When I was recently in Austria I noticed that in the evening hours, the superb network speed I got over the LTE network in a town in the mountains at the place I was staying went from 40-50 MBit/s during the daytime to just 2-3 Mbit/s in the evening. Typical dissapointing busy hour overload at the LTE cell site due to underdimensioning I thought at first. But then I noticed that this was not quite the case.
In the previous post I had a closer look at the ipv6-only APN of my mobile network operator of choice and how that brings me a step closer to the future of the Internet as it should be. By configuring and activating an additional APN profile, a device can instruct the network to only assign an IPv6 address and to perform DNS64 to reach IPv4 only hosts on the Internet. It works great while I’m in my home country but a bit of care needs to be taken to configure the APN profile properly for roaming.
For many years, I’ve been using IPv4v6 dualstack on my mobile devices to communicate over IPv6 with servers that also support it. Now T-Mobile Germany (Deutsche Telekom) has taken the next step and offers IPv6-only connectivity over which IPv4 hosts can still be reached.
I was recently thinking a bit about the 5G NR Control Channel inside the CORESET and wondered what its datarate would be. This seems to be a bit of a theoretical exercise at first. On the other hand, the Control Channel is a significant portion of the channel overhead which is lost for user data. In LTE, the PDCCH spans the complete channel bandwidth and at least one symbol. Perhaps reasonable for a maximum channel bandwidth of 20 MHz. However, I expected that on an 80, 90 or 100 MHz 5G NR carrier, the control channel would not span the complete channel bandwidth. I was quite surprised however, when I had a closer look.
All right, I am impressed because the Linux Firmware Updater (fwupd) does not only update embedded Firmware in my notebooks as described in the previous post, but can actually also update the firmware of USB devices!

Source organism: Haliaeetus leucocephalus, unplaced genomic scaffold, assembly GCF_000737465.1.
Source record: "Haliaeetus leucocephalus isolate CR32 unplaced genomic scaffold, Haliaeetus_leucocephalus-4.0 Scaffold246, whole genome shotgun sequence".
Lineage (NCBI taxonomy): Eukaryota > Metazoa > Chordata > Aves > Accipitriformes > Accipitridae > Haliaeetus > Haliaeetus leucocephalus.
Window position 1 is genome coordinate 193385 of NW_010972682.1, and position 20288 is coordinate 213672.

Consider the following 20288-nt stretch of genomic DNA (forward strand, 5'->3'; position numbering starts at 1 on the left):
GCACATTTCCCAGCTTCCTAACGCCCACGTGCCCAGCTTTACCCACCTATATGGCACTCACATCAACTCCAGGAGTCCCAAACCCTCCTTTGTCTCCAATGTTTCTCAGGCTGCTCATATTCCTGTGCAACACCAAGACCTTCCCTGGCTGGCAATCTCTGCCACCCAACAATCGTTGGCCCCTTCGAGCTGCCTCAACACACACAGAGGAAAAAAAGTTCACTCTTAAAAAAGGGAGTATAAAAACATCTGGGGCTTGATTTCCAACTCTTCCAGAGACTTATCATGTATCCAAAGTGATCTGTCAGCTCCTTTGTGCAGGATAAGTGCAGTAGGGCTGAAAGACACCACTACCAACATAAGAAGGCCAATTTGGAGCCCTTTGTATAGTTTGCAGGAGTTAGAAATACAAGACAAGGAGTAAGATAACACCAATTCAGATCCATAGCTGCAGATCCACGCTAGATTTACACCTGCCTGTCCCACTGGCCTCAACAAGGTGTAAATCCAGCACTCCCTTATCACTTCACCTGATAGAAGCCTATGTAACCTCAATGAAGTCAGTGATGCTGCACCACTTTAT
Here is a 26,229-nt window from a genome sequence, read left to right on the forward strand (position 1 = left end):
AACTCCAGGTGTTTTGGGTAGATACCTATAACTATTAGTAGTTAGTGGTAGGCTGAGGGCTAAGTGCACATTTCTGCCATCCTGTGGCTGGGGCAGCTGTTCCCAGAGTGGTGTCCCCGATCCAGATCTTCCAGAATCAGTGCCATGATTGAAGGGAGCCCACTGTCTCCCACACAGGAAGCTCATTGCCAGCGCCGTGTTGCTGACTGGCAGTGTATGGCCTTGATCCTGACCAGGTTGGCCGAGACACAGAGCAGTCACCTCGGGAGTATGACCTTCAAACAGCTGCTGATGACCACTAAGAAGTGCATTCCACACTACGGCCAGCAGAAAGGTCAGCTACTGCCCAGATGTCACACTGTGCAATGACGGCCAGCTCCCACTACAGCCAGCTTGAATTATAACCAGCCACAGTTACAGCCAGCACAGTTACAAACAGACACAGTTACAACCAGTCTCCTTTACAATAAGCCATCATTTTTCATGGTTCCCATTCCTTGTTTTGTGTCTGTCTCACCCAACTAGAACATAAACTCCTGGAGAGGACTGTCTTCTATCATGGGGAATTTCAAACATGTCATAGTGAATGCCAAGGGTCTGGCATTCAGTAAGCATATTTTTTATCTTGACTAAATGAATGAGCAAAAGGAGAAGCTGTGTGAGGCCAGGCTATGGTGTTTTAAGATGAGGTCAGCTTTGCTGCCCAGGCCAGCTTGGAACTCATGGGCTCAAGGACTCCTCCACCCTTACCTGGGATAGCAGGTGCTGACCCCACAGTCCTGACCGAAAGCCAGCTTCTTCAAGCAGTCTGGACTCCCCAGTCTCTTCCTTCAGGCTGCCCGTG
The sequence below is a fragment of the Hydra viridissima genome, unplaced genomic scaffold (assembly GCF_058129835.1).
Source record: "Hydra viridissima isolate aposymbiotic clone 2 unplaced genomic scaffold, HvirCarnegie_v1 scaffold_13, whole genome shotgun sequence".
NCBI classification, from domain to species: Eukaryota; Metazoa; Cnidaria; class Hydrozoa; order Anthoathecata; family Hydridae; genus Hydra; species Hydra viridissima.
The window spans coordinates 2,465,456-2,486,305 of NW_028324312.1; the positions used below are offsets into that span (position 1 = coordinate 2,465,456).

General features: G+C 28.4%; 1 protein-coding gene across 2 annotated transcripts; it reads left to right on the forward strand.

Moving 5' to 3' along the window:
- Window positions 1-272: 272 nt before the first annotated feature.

In the first part I’ve taken a look at how to update the BIOS of my Lenovo notebooks that run Linux without burning that ‘other-OS’ installer to a CD-ROM. As I use somewhat older Lenovo notebooks, mostly X250’s, X230’s and T430’s, the best option was to convert the CD-ROM ISO images and write them to a USB Flash stick. For newer Lenovo and other manufacturer’s devices, however, there’s an even better way to do this. Continue reading Linux BIOS Updates Made (Even) Easier – Part 2
Triggered by a survey on Mastodon on how often people upgrade the UEFI BIOS in their PC or notebook I thought it would be a good time to have a go at it again with some of my machines at home. The thing with UEFI BIOS updates of my Lenovo notebooks is that update utilities are only offered for Mac and Windows. For Linux and other operating systems, they offer bootable CD-ROM ISO images. Srsly? I have to admit that’s a bit too much hassle unless it is really urgent. But then I noticed that there are actually two methods to get around burning a CD-ROM to update the BIOS.
Yes, I am well over 3 years late to the party but I just recently discovered an interesting podcast that blends computing history with today’s coding and nerdiness of all kinds. It’s called ‘Command Line Heroes‘, narrated by Saron Yitbarek and is produced by Red Hat.
I can still remember the days when mobile phones were a hot item on the list of any pickpocket. Protruding out of pockets, easily stolen, and easily reset and sold. But it seems these days are over.
After the previous post on what is inside a 5G NR CORSET and DCI messages, let’s have a look at how downlink assignments and uplink transmit opportunities for a device are signaled in a DCI. As you might remember from the previous post, the DCI contains, among other information, information on the frequency domain resource assignment and time domain resource assignment.